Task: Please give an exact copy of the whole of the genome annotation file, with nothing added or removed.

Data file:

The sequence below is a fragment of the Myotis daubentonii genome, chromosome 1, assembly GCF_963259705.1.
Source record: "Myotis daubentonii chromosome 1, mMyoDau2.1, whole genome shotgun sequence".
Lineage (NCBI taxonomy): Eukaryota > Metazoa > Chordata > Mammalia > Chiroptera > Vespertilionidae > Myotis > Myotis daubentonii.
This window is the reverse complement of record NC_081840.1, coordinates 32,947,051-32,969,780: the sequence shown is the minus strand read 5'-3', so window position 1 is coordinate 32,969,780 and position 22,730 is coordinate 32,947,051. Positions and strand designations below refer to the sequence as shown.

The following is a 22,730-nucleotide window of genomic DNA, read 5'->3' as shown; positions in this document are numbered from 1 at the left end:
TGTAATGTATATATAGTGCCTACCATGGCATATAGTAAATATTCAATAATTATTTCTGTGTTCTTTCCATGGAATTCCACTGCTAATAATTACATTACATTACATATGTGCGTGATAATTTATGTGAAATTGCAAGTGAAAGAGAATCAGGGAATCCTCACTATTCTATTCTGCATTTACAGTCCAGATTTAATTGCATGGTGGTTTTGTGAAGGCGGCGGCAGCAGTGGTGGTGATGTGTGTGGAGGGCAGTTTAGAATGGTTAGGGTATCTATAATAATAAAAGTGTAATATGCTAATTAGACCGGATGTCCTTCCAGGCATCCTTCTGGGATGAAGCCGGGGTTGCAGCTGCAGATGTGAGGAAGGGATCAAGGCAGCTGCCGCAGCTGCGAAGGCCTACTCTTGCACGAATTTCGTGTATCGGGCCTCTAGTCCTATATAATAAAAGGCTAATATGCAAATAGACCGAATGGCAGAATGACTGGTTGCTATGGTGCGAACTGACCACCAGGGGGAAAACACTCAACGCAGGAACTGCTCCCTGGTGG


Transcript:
The sequence below is a fragment of the Myotis daubentonii genome, chromosome 1, assembly GCF_963259705.1.
Source record: "Myotis daubentonii chromosome 1, mMyoDau2.1, whole genome shotgun sequence".
Lineage (NCBI taxonomy): Eukaryota > Metazoa > Chordata > Mammalia > Chiroptera > Vespertilionidae > Myotis > Myotis daubentonii.
This window is the reverse complement of record NC_081840.1, coordinates 32,947,051-32,969,780: the sequence shown is the minus strand read 5'-3', so window position 1 is coordinate 32,969,780 and position 22,730 is coordinate 32,947,051. Positions and strand designations below refer to the sequence as shown.

The following is a 22,730-nucleotide window of genomic DNA, read 5'->3' as shown; positions in this document are numbered from 1 at the left end:
TGTAATGTATATATAGTGCCTACCATGGCATATAGTAAATATTCAATAATTATTTCTGTGTTCTTTCCATGGAATTCCACTGCTAATAATTACATTACATTACATATGTGCGTGATAATTTATGTGAAATTGCAAGTGAAAGAGAATCAGGGAATCCTCACTATTCTATTCTGCATTTACAGTCCAGATTTAATTGCATGGTGGTTTTGTGAAGGCGGCGGCAGCAGTGGTGGTGATGTGTGTGGAGGGCAGTTTAGAATGGTTAGGGTATCTATAATAATAAAAGTGTAATATGCTAATTAGACCGGATGTCCTTCCAGGCATCCTTCTGGGATGAAGCCGGGGTTGCAGCTGCAGATGTGAGGAAGGGATCAAGGCAGCTGCCGCAGCTGCGAAGGCCTACTCTTGCACGAATTTCGTGTATCGGGCCTCTAGTCCTATATAATAAAAGGCTAATATGCAAATAGACCGAATGGCAGAATGACTGGTTGCTATGGTGCGAACTGACCACCAGGGGGAAAACACTCAACGCAGGAACTGCTCCCTGGTGG